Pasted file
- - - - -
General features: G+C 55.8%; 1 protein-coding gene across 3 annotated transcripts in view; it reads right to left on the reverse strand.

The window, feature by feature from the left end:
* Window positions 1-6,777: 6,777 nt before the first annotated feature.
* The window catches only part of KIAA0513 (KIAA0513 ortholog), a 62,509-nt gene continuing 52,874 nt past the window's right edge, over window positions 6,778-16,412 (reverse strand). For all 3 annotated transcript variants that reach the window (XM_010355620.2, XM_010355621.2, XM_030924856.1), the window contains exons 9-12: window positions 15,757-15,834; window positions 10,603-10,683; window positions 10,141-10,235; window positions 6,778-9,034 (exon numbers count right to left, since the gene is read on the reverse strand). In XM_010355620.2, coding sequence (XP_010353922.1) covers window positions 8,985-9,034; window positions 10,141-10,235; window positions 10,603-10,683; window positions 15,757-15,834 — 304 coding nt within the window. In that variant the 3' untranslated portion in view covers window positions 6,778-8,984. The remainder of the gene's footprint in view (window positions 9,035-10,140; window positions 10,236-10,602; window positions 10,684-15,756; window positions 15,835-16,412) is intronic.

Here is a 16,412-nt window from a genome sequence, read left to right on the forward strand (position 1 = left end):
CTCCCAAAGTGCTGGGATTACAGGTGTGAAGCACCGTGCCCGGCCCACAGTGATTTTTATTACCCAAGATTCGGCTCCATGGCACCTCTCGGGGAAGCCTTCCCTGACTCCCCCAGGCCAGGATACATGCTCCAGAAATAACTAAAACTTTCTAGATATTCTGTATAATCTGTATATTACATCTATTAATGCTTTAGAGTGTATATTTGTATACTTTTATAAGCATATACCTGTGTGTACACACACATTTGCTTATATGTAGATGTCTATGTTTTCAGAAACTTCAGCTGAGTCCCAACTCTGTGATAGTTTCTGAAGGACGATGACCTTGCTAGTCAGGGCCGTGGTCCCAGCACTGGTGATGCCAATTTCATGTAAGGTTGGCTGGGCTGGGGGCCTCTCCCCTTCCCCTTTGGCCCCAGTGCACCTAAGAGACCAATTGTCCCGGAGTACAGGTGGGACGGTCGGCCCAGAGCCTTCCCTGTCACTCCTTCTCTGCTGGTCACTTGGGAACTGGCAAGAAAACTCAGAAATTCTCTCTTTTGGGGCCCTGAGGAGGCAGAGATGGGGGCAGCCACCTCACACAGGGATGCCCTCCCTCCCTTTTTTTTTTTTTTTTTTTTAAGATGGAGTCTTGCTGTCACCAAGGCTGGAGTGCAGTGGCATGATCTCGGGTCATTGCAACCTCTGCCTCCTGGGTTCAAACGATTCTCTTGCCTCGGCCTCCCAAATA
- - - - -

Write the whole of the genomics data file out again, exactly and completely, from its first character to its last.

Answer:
General features: G+C 55.8%; 1 protein-coding gene across 3 annotated transcripts in view; it reads right to left on the reverse strand.

The window, feature by feature from the left end:
* Window positions 1-6,777: 6,777 nt before the first annotated feature.
* The window catches only part of KIAA0513 (KIAA0513 ortholog), a 62,509-nt gene continuing 52,874 nt past the window's right edge, over window positions 6,778-16,412 (reverse strand). For all 3 annotated transcript variants that reach the window (XM_010355620.2, XM_010355621.2, XM_030924856.1), the window contains exons 9-12: window positions 15,757-15,834; window positions 10,603-10,683; window positions 10,141-10,235; window positions 6,778-9,034 (exon numbers count right to left, since the gene is read on the reverse strand). In XM_010355620.2, coding sequence (XP_010353922.1) covers window positions 8,985-9,034; window positions 10,141-10,235; window positions 10,603-10,683; window positions 15,757-15,834 — 304 coding nt within the window. In that variant the 3' untranslated portion in view covers window positions 6,778-8,984. The remainder of the gene's footprint in view (window positions 9,035-10,140; window positions 10,236-10,602; window positions 10,684-15,756; window positions 15,835-16,412) is intronic.

Here is a 16,412-nt window from a genome sequence, read left to right on the forward strand (position 1 = left end):
CTCCCAAAGTGCTGGGATTACAGGTGTGAAGCACCGTGCCCGGCCCACAGTGATTTTTATTACCCAAGATTCGGCTCCATGGCACCTCTCGGGGAAGCCTTCCCTGACTCCCCCAGGCCAGGATACATGCTCCAGAAATAACTAAAACTTTCTAGATATTCTGTATAATCTGTATATTACATCTATTAATGCTTTAGAGTGTATATTTGTATACTTTTATAAGCATATACCTGTGTGTACACACACATTTGCTTATATGTAGATGTCTATGTTTTCAGAAACTTCAGCTGAGTCCCAACTCTGTGATAGTTTCTGAAGGACGATGACCTTGCTAGTCAGGGCCGTGGTCCCAGCACTGGTGATGCCAATTTCATGTAAGGTTGGCTGGGCTGGGGGCCTCTCCCCTTCCCCTTTGGCCCCAGTGCACCTAAGAGACCAATTGTCCCGGAGTACAGGTGGGACGGTCGGCCCAGAGCCTTCCCTGTCACTCCTTCTCTGCTGGTCACTTGGGAACTGGCAAGAAAACTCAGAAATTCTCTCTTTTGGGGCCCTGAGGAGGCAGAGATGGGGGCAGCCACCTCACACAGGGATGCCCTCCCTCCCTTTTTTTTTTTTTTTTTTTTAAGATGGAGTCTTGCTGTCACCAAGGCTGGAGTGCAGTGGCATGATCTCGGGTCATTGCAACCTCTGCCTCCTGGGTTCAAACGATTCTCTTGCCTCGGCCTCCCAAATA